Monthly Archives: June 2010

Creatives Take the Lead in Innovation

We’ve been developing a theory of business over the last few years, based on our work with a number of companies. The theory is less about innovation tools and techniques and more about the structure of a firm’s workforce. What’s become apparent is that the mix of skills drives a lot of innovation success. While you can take a fairly ...

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Hope and Sanity at Starbucks

Last spring McDonald’s launched a $100 million salvo in support of its new McCafe line of coffee drinks. I (along with everybody else) was worried about how Starbucks would fend off such an attack, and I wrote about how I hoped the company would be careful in how it responded: “Starbucks isn’t just a coffeehouse, it’s a concept. It’s not ...

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The Complexity Wakeup Call

The world is only going to get more complicated and move faster. Will you be one of the few keeping up? Have you responded to the wakeup call that has been sounding for business leaders? For the past few years I’ve been talking about and sharing with anyone who will listen – clients, seminar and learning session attendees, keynote audiences ...

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How Successful Are You at Change?

The success rate for business change has not materially improved for 20 years in spite of increasing investment in management training and development. I was recently talking to a global multinational that undertook a full review of how good they really were at changing their business – new processes, new products, restructuring, etc. They employed an external company to do ...

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Innovation is Offensive, Not Defensive

Where would we be without a good sports analogy every so often? I was thinking about the challenges of innovation recently and it occurred to me that corporate strategy and innovation is often about making a choice between defending turf and taking or creating turf. Most firms prefer to try to thwart other attackers and defend their turf rather than ...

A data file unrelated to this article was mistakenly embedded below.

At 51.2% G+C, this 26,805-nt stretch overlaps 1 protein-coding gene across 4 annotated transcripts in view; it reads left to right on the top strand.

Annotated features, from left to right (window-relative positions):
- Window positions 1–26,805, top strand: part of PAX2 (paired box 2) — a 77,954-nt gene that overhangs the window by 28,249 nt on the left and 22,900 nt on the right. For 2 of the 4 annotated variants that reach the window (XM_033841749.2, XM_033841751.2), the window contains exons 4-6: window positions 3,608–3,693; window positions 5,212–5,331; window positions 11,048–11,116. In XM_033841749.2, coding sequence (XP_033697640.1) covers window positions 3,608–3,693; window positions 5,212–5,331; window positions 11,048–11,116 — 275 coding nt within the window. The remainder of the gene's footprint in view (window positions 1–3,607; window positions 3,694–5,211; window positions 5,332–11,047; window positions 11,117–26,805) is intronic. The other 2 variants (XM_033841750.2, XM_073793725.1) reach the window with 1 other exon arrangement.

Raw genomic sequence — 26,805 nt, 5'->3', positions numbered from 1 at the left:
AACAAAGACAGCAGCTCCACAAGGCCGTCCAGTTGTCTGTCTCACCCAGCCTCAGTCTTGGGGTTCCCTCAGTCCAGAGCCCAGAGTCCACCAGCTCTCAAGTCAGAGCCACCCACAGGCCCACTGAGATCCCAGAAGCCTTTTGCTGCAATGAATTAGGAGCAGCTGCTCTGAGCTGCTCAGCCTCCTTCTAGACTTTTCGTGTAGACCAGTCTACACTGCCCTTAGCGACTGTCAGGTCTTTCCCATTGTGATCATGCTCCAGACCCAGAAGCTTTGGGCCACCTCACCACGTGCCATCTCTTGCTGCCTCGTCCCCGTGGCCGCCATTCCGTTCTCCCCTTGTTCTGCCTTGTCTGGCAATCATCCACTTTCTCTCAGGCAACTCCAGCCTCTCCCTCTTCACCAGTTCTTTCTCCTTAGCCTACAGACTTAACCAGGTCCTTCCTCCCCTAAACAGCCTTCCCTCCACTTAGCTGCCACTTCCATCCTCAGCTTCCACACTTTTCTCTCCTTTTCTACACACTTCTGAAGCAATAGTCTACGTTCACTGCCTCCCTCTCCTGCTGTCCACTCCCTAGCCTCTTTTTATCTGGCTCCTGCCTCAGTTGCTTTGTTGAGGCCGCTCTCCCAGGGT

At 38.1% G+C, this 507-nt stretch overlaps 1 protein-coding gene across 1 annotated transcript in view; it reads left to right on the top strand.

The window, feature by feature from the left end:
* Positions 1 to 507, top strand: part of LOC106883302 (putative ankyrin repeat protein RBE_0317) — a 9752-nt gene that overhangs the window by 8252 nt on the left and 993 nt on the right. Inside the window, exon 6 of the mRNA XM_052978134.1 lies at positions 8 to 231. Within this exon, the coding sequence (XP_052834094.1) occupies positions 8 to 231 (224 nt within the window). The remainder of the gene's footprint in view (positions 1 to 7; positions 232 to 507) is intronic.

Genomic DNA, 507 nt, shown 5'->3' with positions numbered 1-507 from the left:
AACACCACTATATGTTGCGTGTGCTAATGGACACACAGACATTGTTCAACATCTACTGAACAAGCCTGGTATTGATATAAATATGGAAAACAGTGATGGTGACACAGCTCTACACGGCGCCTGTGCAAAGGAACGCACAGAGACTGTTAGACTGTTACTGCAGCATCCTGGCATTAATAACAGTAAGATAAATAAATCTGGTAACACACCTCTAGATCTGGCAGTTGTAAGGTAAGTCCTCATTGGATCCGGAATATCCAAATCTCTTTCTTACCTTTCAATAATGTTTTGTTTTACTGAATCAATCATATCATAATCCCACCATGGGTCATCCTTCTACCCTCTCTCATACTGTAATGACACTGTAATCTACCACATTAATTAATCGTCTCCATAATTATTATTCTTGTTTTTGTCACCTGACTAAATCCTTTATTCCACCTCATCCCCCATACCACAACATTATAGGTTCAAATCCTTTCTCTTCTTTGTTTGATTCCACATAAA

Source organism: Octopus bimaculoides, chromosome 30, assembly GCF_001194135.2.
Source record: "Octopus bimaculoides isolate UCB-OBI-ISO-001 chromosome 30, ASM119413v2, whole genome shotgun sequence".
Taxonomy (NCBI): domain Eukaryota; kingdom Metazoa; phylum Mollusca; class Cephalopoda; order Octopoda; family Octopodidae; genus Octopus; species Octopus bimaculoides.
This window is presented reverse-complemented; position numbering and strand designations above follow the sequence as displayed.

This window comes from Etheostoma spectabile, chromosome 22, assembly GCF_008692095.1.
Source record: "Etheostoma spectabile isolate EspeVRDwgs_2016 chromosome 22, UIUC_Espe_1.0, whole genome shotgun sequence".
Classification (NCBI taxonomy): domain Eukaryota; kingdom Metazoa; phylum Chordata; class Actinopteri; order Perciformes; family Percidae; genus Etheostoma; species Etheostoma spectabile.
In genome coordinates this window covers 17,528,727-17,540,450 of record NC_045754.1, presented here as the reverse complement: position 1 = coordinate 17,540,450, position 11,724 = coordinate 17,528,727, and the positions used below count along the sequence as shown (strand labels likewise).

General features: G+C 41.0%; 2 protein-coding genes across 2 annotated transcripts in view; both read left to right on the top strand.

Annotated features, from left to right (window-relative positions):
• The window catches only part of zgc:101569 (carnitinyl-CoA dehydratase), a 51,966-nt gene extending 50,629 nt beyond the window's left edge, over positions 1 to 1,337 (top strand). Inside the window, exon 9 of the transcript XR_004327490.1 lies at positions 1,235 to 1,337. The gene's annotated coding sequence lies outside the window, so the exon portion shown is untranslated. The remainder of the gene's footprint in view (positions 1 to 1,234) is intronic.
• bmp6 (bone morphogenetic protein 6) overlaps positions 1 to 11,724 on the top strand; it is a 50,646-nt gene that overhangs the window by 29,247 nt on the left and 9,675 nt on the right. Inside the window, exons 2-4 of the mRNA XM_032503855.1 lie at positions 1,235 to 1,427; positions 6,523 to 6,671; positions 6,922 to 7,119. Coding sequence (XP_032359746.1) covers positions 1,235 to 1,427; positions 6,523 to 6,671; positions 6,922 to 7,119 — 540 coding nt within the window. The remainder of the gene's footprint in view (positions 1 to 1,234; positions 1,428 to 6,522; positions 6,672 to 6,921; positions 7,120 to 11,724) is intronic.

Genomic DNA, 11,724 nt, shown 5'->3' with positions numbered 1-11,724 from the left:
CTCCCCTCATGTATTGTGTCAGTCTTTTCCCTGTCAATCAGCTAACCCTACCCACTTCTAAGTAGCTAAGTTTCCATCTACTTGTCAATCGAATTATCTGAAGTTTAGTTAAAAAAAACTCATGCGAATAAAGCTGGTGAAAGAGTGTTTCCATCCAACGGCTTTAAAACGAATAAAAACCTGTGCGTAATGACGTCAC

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Why Hollywood Will Succeed Where BP Has Failed

As efforts to contain the Gulf spill appear to be on the brink of collapse, Costner’s Ocean Therapy device is going to be tested in real life conditions – monstrously larger than life conditions, actually. As a scientist or simply a logical human being can I affirm that the device will work? No, I can’t. But I will. Why? Let’s ...

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3GTV is Going to Change the World

. . . and make Foursquare relevant by Ric Merrifield 3GTV is the brainchild of Automated Media Services, and they are putting little screens in stores right next to products they promote and show commercials for those products. The notion of having what amounts to a tiny TV screen next to the Kraft Macaroni & Cheese would have sounded bizarre ...

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Ownership of Innovation

In order to achieve innovation, a champion within an organization must take ownership – one of Robert’s Rules of Innovation imperatives. The champion, whether an officer or executive manager within the company, has the responsibility of convincing others to work outside their comfort zone, even if they are resistant to change. To take ownership, the champion, ideally somebody that is ...

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The Learning CEO

“The Learning CEO” is a phrase I coined a number of years back to help my clients understand the high correlation between actionable, applied knowledge and success as a leader. As an advisor to CEOs, there is little doubt that I’m passionate about CEO development. There is one simple reason why…it works. Great CEOs are like a sponge when it ...

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Outsourcing Innovation

Over the last 20 years or so, as global barriers fell and telecommunications and information infrastructure increased, it has become easier and cheaper to outsource some functions. In the US this started with NAFTA for manufacturing and then moved to Taiwan and to mainland China. For services it started in the nineties as many firms moved high overhead operations like ...

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